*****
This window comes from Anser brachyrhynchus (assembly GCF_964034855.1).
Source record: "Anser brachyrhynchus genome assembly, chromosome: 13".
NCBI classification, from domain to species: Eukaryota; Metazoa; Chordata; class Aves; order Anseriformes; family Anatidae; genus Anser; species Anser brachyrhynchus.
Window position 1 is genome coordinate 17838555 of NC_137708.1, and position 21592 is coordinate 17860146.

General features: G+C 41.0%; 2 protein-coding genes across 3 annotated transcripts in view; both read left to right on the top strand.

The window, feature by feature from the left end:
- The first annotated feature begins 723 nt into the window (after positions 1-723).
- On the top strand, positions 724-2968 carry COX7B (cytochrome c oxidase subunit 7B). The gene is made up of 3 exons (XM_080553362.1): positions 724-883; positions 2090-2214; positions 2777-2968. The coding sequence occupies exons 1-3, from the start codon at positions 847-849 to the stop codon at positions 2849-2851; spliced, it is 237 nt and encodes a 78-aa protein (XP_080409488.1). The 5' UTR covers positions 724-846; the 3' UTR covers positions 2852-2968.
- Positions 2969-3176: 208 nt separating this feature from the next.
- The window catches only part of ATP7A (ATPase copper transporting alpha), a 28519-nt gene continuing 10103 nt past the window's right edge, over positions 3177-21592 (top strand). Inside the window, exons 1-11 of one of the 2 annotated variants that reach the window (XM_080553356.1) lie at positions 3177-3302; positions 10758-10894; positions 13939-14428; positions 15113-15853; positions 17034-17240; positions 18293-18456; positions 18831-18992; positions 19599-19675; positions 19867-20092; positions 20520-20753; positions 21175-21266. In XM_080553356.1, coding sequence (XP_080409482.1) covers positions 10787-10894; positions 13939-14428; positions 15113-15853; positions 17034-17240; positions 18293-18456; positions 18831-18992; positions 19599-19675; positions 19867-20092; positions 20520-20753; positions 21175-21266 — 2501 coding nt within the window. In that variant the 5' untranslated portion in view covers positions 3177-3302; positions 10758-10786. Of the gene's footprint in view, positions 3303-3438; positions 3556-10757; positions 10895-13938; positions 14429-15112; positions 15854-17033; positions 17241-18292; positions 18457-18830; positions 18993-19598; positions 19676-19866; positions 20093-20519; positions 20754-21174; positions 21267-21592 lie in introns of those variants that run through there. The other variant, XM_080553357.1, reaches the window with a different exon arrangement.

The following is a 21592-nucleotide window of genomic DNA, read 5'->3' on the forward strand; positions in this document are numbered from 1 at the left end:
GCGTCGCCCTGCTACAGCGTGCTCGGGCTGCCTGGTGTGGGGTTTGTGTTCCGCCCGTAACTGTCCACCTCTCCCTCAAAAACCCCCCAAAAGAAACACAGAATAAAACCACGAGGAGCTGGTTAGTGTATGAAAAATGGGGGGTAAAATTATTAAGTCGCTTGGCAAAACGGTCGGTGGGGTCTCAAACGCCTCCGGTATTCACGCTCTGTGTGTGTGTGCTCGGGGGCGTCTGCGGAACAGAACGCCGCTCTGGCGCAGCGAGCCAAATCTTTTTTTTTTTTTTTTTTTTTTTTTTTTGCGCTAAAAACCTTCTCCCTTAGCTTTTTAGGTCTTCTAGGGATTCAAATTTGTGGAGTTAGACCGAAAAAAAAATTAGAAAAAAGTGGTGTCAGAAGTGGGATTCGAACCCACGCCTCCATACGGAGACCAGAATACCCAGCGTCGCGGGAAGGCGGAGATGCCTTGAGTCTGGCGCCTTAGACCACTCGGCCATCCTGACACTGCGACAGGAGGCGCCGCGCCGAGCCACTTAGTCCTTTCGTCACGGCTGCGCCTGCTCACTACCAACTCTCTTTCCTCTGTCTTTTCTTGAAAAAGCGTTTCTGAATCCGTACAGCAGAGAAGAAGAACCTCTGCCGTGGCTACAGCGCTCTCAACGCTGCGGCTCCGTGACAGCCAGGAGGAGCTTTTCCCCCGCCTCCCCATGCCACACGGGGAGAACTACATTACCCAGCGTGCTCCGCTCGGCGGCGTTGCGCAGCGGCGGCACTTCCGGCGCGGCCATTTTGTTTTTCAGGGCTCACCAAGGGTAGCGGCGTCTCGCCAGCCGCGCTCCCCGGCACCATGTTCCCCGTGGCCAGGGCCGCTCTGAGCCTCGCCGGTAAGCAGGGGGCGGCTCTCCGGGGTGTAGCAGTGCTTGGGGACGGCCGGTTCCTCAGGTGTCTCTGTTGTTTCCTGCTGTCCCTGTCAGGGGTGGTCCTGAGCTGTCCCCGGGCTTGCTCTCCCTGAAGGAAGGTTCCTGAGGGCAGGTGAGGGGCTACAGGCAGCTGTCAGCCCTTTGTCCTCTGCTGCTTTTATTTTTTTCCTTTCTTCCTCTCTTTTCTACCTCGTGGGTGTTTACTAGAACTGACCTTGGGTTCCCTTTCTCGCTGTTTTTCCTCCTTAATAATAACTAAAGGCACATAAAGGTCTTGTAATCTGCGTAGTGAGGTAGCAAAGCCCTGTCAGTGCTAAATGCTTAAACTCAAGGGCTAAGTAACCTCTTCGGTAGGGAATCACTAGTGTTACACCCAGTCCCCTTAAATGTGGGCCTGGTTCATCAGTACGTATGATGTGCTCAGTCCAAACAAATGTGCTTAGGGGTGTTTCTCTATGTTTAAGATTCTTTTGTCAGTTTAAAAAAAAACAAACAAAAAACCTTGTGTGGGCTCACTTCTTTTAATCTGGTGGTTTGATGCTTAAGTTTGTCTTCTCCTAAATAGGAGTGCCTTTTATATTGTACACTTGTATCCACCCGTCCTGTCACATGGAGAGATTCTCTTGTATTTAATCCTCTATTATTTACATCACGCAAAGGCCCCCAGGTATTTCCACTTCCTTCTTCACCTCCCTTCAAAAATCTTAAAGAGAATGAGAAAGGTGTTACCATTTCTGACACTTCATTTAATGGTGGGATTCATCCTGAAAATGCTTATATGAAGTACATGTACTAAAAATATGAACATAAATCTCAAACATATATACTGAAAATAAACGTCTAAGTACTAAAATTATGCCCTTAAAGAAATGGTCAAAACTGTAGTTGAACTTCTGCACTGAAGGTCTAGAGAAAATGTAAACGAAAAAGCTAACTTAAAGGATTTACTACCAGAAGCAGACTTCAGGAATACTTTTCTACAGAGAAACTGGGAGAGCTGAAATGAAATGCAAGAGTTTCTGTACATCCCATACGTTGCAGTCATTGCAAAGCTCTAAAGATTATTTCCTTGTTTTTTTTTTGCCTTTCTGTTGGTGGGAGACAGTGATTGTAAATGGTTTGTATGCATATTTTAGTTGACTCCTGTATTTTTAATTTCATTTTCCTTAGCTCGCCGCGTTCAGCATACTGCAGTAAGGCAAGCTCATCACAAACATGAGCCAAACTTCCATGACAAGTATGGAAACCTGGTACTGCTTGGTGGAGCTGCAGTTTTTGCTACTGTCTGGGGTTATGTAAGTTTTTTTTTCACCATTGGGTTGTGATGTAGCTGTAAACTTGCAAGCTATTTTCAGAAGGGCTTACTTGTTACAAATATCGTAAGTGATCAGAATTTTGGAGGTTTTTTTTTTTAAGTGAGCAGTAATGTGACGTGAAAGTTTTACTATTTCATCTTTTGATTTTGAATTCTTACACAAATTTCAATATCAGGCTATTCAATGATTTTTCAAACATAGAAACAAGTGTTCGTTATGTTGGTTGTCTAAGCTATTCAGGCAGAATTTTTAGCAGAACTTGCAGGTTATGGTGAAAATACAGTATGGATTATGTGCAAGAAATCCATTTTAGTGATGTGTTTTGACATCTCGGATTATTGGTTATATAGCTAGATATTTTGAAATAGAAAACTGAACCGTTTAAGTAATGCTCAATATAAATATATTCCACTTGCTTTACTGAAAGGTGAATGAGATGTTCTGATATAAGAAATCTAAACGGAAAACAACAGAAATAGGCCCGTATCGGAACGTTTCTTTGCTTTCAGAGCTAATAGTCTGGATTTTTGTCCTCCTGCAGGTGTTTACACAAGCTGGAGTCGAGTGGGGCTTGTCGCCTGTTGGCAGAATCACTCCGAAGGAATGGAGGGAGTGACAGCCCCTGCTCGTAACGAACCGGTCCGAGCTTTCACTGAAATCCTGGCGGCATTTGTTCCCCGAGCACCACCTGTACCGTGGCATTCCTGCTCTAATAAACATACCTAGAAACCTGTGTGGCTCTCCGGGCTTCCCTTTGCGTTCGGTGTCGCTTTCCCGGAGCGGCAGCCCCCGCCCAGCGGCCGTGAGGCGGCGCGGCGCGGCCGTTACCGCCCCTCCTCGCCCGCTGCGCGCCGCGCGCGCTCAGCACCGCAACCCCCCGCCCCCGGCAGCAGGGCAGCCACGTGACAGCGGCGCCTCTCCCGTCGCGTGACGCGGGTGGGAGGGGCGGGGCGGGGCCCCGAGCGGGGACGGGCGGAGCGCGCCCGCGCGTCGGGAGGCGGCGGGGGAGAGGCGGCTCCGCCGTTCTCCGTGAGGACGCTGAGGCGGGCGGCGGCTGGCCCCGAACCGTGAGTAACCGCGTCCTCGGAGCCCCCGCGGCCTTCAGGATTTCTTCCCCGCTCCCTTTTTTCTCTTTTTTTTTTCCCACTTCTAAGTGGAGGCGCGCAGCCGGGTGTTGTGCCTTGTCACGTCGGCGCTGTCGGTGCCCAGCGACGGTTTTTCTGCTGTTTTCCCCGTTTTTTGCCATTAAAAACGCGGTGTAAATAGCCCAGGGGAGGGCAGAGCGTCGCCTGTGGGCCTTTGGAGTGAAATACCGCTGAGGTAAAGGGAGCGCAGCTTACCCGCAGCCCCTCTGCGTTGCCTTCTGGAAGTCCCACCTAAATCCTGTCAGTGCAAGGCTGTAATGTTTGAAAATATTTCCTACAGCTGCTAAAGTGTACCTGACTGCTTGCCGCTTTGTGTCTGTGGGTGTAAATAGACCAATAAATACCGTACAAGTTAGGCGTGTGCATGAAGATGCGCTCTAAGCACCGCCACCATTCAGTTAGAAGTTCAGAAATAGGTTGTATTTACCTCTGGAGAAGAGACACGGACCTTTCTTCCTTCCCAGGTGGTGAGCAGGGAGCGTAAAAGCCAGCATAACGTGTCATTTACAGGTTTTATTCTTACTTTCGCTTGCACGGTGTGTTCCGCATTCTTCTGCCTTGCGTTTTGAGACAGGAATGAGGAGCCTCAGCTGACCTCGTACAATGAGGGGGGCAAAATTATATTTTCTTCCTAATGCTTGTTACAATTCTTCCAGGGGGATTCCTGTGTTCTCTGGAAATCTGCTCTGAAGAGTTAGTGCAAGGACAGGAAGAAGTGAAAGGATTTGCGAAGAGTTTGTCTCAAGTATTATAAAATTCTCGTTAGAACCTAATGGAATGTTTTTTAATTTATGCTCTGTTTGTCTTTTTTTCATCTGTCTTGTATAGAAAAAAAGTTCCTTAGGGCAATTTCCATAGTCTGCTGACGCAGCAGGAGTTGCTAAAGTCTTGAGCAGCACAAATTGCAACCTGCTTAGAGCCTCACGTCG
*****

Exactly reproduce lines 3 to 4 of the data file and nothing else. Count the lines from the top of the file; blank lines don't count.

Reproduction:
NCBI classification, from domain to species: Eukaryota; Metazoa; Chordata; class Aves; order Anseriformes; family Anatidae; genus Anser; species Anser brachyrhynchus.
Window position 1 is genome coordinate 17838555 of NC_137708.1, and position 21592 is coordinate 17860146.